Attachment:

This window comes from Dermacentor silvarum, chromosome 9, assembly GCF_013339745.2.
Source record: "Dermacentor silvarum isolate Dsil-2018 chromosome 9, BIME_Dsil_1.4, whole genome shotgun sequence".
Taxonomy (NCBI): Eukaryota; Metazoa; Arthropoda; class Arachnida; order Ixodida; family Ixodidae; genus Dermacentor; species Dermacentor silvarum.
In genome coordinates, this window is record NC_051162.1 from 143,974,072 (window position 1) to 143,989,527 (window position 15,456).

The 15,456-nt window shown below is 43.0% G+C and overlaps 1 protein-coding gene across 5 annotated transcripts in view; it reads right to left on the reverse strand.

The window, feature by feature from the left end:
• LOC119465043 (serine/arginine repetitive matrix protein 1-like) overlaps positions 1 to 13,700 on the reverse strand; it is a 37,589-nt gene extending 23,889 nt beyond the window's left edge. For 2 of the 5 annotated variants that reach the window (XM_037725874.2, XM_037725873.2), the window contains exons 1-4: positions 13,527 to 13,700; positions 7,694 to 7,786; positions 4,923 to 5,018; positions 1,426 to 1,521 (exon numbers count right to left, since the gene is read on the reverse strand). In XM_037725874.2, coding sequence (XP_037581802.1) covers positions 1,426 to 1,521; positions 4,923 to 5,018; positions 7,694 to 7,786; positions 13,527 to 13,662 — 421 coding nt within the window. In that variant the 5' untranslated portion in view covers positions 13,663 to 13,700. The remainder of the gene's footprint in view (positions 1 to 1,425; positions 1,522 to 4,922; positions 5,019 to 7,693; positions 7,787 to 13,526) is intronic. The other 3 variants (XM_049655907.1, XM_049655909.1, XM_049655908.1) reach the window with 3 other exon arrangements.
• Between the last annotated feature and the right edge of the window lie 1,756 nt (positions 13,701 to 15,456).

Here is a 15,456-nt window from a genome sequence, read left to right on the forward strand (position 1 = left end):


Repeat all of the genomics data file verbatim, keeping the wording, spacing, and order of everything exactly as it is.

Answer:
This window comes from Dermacentor silvarum, chromosome 9, assembly GCF_013339745.2.
Source record: "Dermacentor silvarum isolate Dsil-2018 chromosome 9, BIME_Dsil_1.4, whole genome shotgun sequence".
Taxonomy (NCBI): Eukaryota; Metazoa; Arthropoda; class Arachnida; order Ixodida; family Ixodidae; genus Dermacentor; species Dermacentor silvarum.
In genome coordinates, this window is record NC_051162.1 from 143,974,072 (window position 1) to 143,989,527 (window position 15,456).

The 15,456-nt window shown below is 43.0% G+C and overlaps 1 protein-coding gene across 5 annotated transcripts in view; it reads right to left on the reverse strand.

The window, feature by feature from the left end:
• LOC119465043 (serine/arginine repetitive matrix protein 1-like) overlaps positions 1 to 13,700 on the reverse strand; it is a 37,589-nt gene extending 23,889 nt beyond the window's left edge. For 2 of the 5 annotated variants that reach the window (XM_037725874.2, XM_037725873.2), the window contains exons 1-4: positions 13,527 to 13,700; positions 7,694 to 7,786; positions 4,923 to 5,018; positions 1,426 to 1,521 (exon numbers count right to left, since the gene is read on the reverse strand). In XM_037725874.2, coding sequence (XP_037581802.1) covers positions 1,426 to 1,521; positions 4,923 to 5,018; positions 7,694 to 7,786; positions 13,527 to 13,662 — 421 coding nt within the window. In that variant the 5' untranslated portion in view covers positions 13,663 to 13,700. The remainder of the gene's footprint in view (positions 1 to 1,425; positions 1,522 to 4,922; positions 5,019 to 7,693; positions 7,787 to 13,526) is intronic. The other 3 variants (XM_049655907.1, XM_049655909.1, XM_049655908.1) reach the window with 3 other exon arrangements.
• Between the last annotated feature and the right edge of the window lie 1,756 nt (positions 13,701 to 15,456).

Here is a 15,456-nt window from a genome sequence, read left to right on the forward strand (position 1 = left end):